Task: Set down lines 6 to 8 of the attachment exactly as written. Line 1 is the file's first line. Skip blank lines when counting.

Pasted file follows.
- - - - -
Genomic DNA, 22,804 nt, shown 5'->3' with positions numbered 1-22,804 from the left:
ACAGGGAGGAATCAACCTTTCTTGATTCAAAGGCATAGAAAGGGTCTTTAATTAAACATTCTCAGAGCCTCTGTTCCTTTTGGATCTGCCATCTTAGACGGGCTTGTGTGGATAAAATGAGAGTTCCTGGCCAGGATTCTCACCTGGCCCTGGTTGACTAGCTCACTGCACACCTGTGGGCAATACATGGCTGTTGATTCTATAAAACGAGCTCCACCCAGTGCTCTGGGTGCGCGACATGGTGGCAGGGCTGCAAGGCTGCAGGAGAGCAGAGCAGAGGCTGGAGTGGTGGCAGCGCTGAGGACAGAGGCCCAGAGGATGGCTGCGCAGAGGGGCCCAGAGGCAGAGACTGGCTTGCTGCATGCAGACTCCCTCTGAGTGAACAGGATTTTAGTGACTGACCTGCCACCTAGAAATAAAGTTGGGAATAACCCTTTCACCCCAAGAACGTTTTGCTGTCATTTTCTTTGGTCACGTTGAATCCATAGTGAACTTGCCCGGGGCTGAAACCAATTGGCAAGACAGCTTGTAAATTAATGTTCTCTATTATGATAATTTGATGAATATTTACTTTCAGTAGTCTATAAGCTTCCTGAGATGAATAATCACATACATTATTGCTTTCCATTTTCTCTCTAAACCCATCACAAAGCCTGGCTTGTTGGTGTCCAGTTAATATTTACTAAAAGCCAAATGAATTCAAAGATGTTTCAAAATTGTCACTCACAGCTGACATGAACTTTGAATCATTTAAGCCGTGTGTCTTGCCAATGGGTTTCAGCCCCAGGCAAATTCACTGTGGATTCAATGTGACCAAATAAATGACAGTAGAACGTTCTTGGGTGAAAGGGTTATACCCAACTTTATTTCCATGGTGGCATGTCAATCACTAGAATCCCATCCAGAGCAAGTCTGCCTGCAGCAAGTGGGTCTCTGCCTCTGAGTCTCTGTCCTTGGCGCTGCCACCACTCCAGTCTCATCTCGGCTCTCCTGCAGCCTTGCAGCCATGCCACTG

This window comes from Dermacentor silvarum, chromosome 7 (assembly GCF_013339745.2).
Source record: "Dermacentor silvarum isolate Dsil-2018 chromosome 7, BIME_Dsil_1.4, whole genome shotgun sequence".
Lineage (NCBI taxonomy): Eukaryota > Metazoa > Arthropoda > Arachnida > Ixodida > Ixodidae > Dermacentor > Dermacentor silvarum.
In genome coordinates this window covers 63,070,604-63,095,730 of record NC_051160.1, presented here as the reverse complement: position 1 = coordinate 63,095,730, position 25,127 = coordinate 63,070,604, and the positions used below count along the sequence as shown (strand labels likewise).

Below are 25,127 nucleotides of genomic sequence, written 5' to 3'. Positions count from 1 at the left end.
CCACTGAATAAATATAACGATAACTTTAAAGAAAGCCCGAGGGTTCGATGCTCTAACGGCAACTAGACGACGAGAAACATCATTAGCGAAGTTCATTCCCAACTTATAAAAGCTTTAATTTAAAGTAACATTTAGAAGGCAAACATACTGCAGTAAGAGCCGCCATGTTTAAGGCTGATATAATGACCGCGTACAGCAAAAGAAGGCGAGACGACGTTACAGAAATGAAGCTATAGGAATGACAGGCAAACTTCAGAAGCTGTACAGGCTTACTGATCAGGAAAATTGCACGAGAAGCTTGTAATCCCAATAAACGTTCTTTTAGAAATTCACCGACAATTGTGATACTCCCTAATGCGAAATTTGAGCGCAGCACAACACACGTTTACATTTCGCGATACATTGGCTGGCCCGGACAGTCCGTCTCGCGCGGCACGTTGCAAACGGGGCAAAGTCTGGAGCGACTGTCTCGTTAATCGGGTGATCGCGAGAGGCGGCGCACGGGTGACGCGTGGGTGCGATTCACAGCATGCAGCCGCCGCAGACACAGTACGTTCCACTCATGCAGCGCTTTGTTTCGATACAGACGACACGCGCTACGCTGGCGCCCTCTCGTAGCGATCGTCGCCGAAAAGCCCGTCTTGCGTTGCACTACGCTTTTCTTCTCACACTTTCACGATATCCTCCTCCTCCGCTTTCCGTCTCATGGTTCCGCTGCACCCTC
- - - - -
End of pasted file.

In genome coordinates this window covers 63,070,604-63,095,730 of record NC_051160.1, presented here as the reverse complement: position 1 = coordinate 63,095,730, position 25,127 = coordinate 63,070,604, and the positions used below count along the sequence as shown (strand labels likewise).

Below are 25,127 nucleotides of genomic sequence, written 5' to 3'. Positions count from 1 at the left end.
CCACTGAATAAATATAACGATAACTTTAAAGAAAGCCCGAGGGTTCGATGCTCTAACGGCAACTAGACGACGAGAAACATCATTAGCGAAGTTCATTCCCAACTTATAAAAGCTTTAATTTAAAGTAACATTTAGAAGGCAAACATACTGCAGTAAGAGCCGCCATGTTTAAGGCTGATATAATGACCGCGTACAGCAAAAGAAGGCGAGACGACGTTACAGAAATGAAGCTATAGGAATGACAGGCAAACTTCAGAAGCTGTACAGGCTTACTGATCAGGAAAATTGCACGAGAAGCTTGTAATCCCAATAAACGTTCTTTTAGAAATTCACCGACAATTGTGATACTCCCTAATGCGAAATTTGAGCGCAGCACAACACACGTTTACATTTCGCGATACATTGGCTGGCCCGGACAGTCCGTCTCGCGCGGCACGTTGCAAACGGGGCAAAGTCTGGAGCGACTGTCTCGTTAATCGGGTGATCGCGAGAGGCGGCGCACGGGTGACGCGTGGGTGCGATTCACAGCATGCAGCCGCCGCAGACACAGTACGTTCCACTCATGCAGCGCTTTGTTTCGATACAGACGACACGCGCTACGCTGGCGCCCTCTCGTAGCGATCGTCGCCGAAAAGCCCGTCTTGCGTTGCACTACGCTTTTCTTCTCACACTTTCACGATATCCTCCTCCTCCGCTTTCCGTCTCATGGTTCCGCTGCACCCTC